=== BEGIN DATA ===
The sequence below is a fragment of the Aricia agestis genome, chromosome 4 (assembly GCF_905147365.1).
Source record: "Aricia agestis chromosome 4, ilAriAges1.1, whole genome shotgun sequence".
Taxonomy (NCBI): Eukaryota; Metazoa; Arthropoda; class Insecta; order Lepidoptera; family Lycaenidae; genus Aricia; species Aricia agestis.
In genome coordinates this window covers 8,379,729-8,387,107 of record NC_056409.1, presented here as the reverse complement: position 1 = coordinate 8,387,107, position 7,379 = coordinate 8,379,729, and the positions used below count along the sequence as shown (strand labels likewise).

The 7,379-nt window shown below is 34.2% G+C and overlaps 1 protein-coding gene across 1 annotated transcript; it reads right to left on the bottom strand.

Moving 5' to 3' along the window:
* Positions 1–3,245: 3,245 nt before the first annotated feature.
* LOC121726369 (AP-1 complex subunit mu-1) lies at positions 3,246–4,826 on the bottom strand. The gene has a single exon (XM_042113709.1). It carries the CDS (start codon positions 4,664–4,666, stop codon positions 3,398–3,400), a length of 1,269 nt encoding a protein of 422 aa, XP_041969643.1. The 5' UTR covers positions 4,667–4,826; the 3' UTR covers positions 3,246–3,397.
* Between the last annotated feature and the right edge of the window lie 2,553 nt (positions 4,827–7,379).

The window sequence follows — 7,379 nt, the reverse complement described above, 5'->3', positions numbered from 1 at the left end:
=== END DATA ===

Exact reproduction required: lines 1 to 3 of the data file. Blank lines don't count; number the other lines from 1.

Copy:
The sequence below is a fragment of the Aricia agestis genome, chromosome 4 (assembly GCF_905147365.1).
Source record: "Aricia agestis chromosome 4, ilAriAges1.1, whole genome shotgun sequence".
Taxonomy (NCBI): Eukaryota; Metazoa; Arthropoda; class Insecta; order Lepidoptera; family Lycaenidae; genus Aricia; species Aricia agestis.